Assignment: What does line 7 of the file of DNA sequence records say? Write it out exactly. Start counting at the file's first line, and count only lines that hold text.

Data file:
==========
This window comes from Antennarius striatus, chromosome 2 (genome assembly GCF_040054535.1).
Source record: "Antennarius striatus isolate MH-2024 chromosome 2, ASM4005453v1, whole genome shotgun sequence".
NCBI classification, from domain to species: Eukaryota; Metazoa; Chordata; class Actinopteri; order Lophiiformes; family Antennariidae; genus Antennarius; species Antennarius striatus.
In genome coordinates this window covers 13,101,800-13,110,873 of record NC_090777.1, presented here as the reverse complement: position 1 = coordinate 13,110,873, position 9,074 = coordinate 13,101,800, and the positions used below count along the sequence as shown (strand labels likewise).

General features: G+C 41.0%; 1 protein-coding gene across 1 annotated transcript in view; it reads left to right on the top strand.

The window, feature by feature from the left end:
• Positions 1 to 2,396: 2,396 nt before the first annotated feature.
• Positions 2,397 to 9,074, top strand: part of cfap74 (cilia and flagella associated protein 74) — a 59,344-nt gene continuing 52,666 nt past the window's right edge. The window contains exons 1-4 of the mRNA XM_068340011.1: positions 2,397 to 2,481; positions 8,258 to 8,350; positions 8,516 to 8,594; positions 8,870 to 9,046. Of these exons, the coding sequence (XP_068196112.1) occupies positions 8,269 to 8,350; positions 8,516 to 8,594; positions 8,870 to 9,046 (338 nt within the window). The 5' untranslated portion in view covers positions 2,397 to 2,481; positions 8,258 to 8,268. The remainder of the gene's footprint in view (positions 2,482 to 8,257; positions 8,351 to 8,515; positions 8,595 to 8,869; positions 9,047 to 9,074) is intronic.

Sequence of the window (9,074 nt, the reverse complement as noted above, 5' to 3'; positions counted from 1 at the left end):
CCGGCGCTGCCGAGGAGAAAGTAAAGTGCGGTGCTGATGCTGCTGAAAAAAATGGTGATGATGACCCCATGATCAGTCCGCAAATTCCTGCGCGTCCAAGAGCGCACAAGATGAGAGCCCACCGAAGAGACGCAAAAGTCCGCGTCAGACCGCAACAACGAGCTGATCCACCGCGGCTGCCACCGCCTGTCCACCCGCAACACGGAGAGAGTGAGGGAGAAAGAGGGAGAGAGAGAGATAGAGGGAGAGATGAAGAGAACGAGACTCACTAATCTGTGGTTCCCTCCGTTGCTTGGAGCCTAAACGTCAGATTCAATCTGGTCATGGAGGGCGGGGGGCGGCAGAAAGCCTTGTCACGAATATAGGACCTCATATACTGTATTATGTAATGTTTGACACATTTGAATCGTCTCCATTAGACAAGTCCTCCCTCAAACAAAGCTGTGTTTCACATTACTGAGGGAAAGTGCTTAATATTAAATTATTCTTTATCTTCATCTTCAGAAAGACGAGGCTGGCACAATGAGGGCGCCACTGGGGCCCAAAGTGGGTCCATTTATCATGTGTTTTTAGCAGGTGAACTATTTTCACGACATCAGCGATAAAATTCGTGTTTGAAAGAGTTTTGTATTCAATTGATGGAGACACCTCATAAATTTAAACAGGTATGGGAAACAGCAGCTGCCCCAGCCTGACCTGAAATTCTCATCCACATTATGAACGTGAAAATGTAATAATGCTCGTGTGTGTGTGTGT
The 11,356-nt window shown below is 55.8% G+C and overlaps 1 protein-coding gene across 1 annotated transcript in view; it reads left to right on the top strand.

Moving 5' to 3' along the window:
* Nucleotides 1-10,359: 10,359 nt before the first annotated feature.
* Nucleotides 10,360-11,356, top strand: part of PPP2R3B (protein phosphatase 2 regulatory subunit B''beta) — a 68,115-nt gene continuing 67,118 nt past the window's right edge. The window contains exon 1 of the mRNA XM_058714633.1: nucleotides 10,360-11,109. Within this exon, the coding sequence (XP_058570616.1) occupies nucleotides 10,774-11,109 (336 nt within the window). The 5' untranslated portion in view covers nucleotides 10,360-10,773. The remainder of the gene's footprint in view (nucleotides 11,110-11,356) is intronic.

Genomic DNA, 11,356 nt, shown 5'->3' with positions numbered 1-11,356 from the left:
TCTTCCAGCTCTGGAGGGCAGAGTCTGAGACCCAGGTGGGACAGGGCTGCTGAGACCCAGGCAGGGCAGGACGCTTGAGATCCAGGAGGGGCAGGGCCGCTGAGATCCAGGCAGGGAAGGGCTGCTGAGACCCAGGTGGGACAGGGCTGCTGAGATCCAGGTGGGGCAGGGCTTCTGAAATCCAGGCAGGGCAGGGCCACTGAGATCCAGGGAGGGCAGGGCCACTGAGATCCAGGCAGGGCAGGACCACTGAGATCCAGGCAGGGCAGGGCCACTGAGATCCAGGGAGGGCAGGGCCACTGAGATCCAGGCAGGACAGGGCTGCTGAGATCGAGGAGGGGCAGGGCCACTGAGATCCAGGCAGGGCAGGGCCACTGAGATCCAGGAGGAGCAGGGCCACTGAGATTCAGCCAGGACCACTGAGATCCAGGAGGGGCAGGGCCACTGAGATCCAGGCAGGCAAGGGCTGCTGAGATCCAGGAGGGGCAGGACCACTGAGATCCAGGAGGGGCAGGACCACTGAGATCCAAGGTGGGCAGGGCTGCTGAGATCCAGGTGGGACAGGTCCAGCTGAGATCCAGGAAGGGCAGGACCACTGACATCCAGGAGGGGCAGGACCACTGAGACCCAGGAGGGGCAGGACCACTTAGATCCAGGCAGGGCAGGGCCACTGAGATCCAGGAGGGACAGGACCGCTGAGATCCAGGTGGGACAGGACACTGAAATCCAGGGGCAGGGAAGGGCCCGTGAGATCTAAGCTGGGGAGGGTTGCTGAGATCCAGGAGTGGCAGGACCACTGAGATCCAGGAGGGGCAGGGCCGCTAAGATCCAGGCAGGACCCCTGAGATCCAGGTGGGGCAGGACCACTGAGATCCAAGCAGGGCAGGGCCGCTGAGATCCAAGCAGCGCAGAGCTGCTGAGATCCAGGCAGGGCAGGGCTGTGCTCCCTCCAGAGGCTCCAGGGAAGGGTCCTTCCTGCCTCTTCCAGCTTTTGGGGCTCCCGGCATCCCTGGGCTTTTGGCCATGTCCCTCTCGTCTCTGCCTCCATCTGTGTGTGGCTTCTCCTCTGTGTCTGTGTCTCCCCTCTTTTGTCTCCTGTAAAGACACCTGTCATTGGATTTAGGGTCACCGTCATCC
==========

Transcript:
• Positions 1 to 2,396: 2,396 nt before the first annotated feature.